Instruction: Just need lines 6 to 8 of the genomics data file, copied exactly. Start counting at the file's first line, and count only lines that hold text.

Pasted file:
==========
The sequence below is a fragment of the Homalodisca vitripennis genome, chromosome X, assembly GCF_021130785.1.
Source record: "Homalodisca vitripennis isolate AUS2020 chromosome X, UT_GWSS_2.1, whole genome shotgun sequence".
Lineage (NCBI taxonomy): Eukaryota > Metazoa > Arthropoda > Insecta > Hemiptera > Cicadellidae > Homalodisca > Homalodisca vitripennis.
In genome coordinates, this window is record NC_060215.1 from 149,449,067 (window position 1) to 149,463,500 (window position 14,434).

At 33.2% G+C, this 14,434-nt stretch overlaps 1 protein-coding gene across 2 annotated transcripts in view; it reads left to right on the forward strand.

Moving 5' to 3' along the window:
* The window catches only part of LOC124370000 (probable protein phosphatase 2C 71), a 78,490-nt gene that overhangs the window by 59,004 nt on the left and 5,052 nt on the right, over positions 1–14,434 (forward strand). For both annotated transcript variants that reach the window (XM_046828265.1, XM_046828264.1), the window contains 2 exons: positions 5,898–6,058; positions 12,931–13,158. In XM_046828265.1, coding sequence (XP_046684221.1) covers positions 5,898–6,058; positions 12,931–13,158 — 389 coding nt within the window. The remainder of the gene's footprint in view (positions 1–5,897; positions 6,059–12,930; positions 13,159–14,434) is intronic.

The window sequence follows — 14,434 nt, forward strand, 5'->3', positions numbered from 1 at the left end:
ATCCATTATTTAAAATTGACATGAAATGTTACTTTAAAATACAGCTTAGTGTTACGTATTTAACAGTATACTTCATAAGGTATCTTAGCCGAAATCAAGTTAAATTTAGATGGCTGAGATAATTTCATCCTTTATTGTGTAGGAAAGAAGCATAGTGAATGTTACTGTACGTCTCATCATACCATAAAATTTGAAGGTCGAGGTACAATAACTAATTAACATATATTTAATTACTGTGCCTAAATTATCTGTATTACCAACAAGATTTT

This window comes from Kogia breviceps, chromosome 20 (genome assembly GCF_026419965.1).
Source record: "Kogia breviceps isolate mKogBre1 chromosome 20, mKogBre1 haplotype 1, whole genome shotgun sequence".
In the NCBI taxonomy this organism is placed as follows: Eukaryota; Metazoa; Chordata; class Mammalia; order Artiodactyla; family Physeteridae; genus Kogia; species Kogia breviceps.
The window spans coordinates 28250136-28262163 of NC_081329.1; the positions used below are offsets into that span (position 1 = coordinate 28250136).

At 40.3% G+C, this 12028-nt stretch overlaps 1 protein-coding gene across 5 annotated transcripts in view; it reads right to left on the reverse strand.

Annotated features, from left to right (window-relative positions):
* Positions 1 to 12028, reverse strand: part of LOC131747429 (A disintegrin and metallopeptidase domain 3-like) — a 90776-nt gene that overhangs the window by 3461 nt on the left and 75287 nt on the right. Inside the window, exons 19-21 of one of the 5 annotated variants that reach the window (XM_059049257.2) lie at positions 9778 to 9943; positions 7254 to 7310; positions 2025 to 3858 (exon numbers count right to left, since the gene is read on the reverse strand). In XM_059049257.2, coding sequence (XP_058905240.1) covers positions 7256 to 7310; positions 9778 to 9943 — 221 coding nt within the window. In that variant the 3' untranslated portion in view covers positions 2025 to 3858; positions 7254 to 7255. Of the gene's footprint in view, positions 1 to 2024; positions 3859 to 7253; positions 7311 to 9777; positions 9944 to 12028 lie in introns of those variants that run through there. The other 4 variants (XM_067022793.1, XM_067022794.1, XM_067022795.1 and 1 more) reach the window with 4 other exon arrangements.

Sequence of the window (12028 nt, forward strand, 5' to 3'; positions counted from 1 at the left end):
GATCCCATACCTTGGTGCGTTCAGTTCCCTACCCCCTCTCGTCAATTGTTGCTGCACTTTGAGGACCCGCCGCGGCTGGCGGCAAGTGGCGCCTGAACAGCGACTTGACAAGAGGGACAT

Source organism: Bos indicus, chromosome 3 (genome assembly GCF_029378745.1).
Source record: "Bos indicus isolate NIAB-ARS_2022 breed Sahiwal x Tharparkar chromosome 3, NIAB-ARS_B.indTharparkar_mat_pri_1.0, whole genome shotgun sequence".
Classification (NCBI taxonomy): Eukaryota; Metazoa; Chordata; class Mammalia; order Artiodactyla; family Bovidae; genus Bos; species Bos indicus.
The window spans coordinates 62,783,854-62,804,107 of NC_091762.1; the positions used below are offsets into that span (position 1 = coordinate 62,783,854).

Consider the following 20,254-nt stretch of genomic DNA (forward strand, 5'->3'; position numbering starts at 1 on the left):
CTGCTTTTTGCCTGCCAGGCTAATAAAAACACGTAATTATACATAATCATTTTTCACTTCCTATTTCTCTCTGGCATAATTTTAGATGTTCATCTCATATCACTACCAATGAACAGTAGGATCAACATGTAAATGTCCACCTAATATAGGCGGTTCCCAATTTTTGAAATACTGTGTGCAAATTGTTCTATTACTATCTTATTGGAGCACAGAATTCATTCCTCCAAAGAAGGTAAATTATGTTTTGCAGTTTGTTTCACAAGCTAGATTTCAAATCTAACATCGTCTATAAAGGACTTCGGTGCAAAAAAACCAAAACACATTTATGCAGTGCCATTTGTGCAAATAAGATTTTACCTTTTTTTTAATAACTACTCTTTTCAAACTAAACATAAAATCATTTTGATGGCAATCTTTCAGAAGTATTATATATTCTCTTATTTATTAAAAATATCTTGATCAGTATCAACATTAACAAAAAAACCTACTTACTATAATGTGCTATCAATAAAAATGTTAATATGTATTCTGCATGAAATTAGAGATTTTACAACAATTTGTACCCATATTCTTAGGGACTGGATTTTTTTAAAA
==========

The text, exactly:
Moving 5' to 3' along the window:
* The window catches only part of LOC124370000 (probable protein phosphatase 2C 71), a 78,490-nt gene that overhangs the window by 59,004 nt on the left and 5,052 nt on the right, over positions 1–14,434 (forward strand). For both annotated transcript variants that reach the window (XM_046828265.1, XM_046828264.1), the window contains 2 exons: positions 5,898–6,058; positions 12,931–13,158. In XM_046828265.1, coding sequence (XP_046684221.1) covers positions 5,898–6,058; positions 12,931–13,158 — 389 coding nt within the window. The remainder of the gene's footprint in view (positions 1–5,897; positions 6,059–12,930; positions 13,159–14,434) is intronic.

The window sequence follows — 14,434 nt, forward strand, 5'->3', positions numbered from 1 at the left end: